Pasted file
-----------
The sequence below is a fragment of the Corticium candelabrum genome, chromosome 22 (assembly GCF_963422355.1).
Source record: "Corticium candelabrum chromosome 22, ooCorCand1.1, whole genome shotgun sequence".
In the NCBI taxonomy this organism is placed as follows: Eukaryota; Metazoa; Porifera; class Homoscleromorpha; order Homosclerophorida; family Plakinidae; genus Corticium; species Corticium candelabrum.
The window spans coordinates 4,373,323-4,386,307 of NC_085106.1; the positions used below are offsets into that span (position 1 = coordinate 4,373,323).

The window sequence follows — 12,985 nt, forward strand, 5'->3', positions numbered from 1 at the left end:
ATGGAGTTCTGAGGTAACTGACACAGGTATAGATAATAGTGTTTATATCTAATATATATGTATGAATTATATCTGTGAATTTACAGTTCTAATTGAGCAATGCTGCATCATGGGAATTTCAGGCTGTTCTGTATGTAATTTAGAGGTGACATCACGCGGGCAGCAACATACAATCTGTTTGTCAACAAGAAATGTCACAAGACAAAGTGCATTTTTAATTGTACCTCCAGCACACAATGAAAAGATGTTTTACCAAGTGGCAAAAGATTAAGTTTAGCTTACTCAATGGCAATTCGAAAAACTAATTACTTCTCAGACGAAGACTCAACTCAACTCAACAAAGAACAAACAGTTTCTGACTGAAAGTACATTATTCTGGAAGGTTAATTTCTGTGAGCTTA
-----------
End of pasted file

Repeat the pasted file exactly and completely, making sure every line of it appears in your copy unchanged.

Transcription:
The sequence below is a fragment of the Corticium candelabrum genome, chromosome 22 (assembly GCF_963422355.1).
Source record: "Corticium candelabrum chromosome 22, ooCorCand1.1, whole genome shotgun sequence".
In the NCBI taxonomy this organism is placed as follows: Eukaryota; Metazoa; Porifera; class Homoscleromorpha; order Homosclerophorida; family Plakinidae; genus Corticium; species Corticium candelabrum.
The window spans coordinates 4,373,323-4,386,307 of NC_085106.1; the positions used below are offsets into that span (position 1 = coordinate 4,373,323).

The window sequence follows — 12,985 nt, forward strand, 5'->3', positions numbered from 1 at the left end:
ATGGAGTTCTGAGGTAACTGACACAGGTATAGATAATAGTGTTTATATCTAATATATATGTATGAATTATATCTGTGAATTTACAGTTCTAATTGAGCAATGCTGCATCATGGGAATTTCAGGCTGTTCTGTATGTAATTTAGAGGTGACATCACGCGGGCAGCAACATACAATCTGTTTGTCAACAAGAAATGTCACAAGACAAAGTGCATTTTTAATTGTACCTCCAGCACACAATGAAAAGATGTTTTACCAAGTGGCAAAAGATTAAGTTTAGCTTACTCAATGGCAATTCGAAAAACTAATTACTTCTCAGACGAAGACTCAACTCAACTCAACAAAGAACAAACAGTTTCTGACTGAAAGTACATTATTCTGGAAGGTTAATTTCTGTGAGCTTA